Death Penalty

On November 23, China’s Chief Justice, Xiao Yang (萧扬), reported that the number of death sentences has been decreasing gradually since the beginning of the year, when the SPC reassumed power to review all death sentences with immediate execution from local courts. Xiao also reported that cases of death sentences with a two-year reprieve have outnumbered those sentenced to immediate execution.[84]

Non-violent crimes

On November 6, the Xiamen Intermediate People’s Court sentenced Yan Changfen (颜长芬) and Chen He (陈鹤) to death with a two-year reprieve for smuggling precious wildlife species from Indonesia into China.[85]

Reported on November 15, a former diplomat at the Chinese Embassy in Tokyo, Wang Qingqian (王庆前), was sentenced to death with a two-year reprieve by a military court on charges of leaking military secrets to Japan.[86]

On November 15, the Hebei Higher People’s Court upheld the death sentence of highway construction company manager Zhang Guanli (张广利), convicted on charges of corruption, bribery and embezzlement .[87]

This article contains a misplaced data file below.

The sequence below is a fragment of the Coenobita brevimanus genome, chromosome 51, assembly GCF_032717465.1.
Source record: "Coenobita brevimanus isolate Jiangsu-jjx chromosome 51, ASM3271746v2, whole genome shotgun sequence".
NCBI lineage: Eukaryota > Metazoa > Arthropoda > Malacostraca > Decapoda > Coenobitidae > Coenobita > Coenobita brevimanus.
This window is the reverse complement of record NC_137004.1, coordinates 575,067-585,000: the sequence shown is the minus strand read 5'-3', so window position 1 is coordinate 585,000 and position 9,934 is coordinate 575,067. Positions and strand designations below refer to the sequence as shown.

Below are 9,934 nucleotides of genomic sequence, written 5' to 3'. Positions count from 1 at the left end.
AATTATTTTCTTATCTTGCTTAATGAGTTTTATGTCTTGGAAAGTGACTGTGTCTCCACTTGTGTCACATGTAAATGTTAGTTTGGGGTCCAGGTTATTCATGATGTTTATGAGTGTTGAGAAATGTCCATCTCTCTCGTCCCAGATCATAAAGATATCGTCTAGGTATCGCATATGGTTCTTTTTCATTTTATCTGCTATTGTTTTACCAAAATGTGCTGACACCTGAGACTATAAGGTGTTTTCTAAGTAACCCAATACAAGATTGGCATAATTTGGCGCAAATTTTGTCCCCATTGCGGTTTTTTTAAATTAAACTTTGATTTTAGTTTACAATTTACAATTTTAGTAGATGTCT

Reported on November 22, Chen Naizhi (陳乃智), originally from Guangdong and now a Canadian national, was sentenced to death with a two-year reprieve by the Guangzhou Intermediate People’s Court for smuggling cars and evading taxes.[88]

Reported on November 26, a migrant worker from Sichuan, Peng Deng (彭登), was sentenced to death by the Xiamen Intermediate People’s Court for raping five girls and sexually assaulting another two between ages eight and 12.[89]

Drug trafficking

Lu Chunming (吕春明) and Wei Xinsheng (魏新胜) were executed on November 20 by the Beijing No.1 Intermediate People’s Court. The execution came after the SPC approved Lu’s and Wei’s death sentences on charges of drug trafficking, robbery and murder.[90]

Reported on November 27, Anhui farmer Zheng Guoliang (郑国良), who was also a deputy in the provincial People’s Congress, was sentenced to death with a two-year reprieve by an Anhui court for possession of firearms and drug smuggling.[91]

Violent crimes

On October 26, Zhou Guohua (周国华) was sentenced to death with a two-year reprieve by the Guangzhou Intermediate People’s Court for murdering a medical professor. Amid calls for a death sentence with immediate execution from the public, the vice-president of the court, Huang Rongkang, defended the suspended sentence on the grounds of insufficient evidence.[92]